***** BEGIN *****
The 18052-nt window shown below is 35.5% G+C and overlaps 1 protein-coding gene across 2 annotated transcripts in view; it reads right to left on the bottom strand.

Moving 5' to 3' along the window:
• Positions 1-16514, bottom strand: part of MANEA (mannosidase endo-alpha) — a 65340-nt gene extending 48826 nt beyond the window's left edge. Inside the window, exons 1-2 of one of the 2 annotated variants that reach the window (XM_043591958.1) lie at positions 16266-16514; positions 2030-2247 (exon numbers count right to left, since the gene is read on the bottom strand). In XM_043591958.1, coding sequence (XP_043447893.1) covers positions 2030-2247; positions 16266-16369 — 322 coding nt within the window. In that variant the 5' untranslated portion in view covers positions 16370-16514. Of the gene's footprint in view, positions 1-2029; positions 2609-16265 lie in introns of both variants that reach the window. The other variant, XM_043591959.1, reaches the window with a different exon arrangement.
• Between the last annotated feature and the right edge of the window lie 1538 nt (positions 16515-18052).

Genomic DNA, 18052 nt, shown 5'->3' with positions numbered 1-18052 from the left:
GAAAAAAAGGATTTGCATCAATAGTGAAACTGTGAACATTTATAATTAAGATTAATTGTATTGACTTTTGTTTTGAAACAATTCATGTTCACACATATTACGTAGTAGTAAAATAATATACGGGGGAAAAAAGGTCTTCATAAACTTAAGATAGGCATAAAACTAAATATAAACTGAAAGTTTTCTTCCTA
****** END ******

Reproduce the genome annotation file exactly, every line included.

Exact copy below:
The 18052-nt window shown below is 35.5% G+C and overlaps 1 protein-coding gene across 2 annotated transcripts in view; it reads right to left on the bottom strand.

Moving 5' to 3' along the window:
• Positions 1-16514, bottom strand: part of MANEA (mannosidase endo-alpha) — a 65340-nt gene extending 48826 nt beyond the window's left edge. Inside the window, exons 1-2 of one of the 2 annotated variants that reach the window (XM_043591958.1) lie at positions 16266-16514; positions 2030-2247 (exon numbers count right to left, since the gene is read on the bottom strand). In XM_043591958.1, coding sequence (XP_043447893.1) covers positions 2030-2247; positions 16266-16369 — 322 coding nt within the window. In that variant the 5' untranslated portion in view covers positions 16370-16514. Of the gene's footprint in view, positions 1-2029; positions 2609-16265 lie in introns of both variants that reach the window. The other variant, XM_043591959.1, reaches the window with a different exon arrangement.
• Between the last annotated feature and the right edge of the window lie 1538 nt (positions 16515-18052).

Genomic DNA, 18052 nt, shown 5'->3' with positions numbered 1-18052 from the left:
GAAAAAAAGGATTTGCATCAATAGTGAAACTGTGAACATTTATAATTAAGATTAATTGTATTGACTTTTGTTTTGAAACAATTCATGTTCACACATATTACGTAGTAGTAAAATAATATACGGGGGAAAAAAGGTCTTCATAAACTTAAGATAGGCATAAAACTAAATATAAACTGAAAGTTTTCTTCCTA